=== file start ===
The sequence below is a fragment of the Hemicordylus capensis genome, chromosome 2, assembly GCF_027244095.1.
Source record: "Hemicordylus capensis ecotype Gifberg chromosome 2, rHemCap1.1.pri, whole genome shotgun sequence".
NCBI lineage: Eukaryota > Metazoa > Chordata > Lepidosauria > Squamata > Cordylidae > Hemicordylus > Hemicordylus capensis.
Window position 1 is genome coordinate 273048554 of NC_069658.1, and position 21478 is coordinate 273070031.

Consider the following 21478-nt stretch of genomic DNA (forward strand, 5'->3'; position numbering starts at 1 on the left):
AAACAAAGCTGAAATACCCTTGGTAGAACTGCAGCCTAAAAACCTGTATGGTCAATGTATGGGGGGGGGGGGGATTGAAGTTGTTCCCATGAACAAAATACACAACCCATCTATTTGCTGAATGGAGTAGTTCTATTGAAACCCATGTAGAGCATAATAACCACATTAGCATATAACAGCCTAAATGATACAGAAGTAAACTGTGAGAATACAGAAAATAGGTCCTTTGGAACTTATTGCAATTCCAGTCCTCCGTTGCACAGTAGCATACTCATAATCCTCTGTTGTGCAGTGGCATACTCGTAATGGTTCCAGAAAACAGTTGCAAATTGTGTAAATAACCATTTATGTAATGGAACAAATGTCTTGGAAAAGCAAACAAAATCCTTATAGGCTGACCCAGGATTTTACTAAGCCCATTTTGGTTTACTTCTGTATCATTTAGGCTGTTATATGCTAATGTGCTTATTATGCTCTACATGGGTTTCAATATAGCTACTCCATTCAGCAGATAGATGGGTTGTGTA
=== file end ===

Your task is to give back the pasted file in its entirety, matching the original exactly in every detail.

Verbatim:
The sequence below is a fragment of the Hemicordylus capensis genome, chromosome 2, assembly GCF_027244095.1.
Source record: "Hemicordylus capensis ecotype Gifberg chromosome 2, rHemCap1.1.pri, whole genome shotgun sequence".
NCBI lineage: Eukaryota > Metazoa > Chordata > Lepidosauria > Squamata > Cordylidae > Hemicordylus > Hemicordylus capensis.
Window position 1 is genome coordinate 273048554 of NC_069658.1, and position 21478 is coordinate 273070031.

Consider the following 21478-nt stretch of genomic DNA (forward strand, 5'->3'; position numbering starts at 1 on the left):
AAACAAAGCTGAAATACCCTTGGTAGAACTGCAGCCTAAAAACCTGTATGGTCAATGTATGGGGGGGGGGGGGATTGAAGTTGTTCCCATGAACAAAATACACAACCCATCTATTTGCTGAATGGAGTAGTTCTATTGAAACCCATGTAGAGCATAATAACCACATTAGCATATAACAGCCTAAATGATACAGAAGTAAACTGTGAGAATACAGAAAATAGGTCCTTTGGAACTTATTGCAATTCCAGTCCTCCGTTGCACAGTAGCATACTCATAATCCTCTGTTGTGCAGTGGCATACTCGTAATGGTTCCAGAAAACAGTTGCAAATTGTGTAAATAACCATTTATGTAATGGAACAAATGTCTTGGAAAAGCAAACAAAATCCTTATAGGCTGACCCAGGATTTTACTAAGCCCATTTTGGTTTACTTCTGTATCATTTAGGCTGTTATATGCTAATGTGCTTATTATGCTCTACATGGGTTTCAATATAGCTACTCCATTCAGCAGATAGATGGGTTGTGTA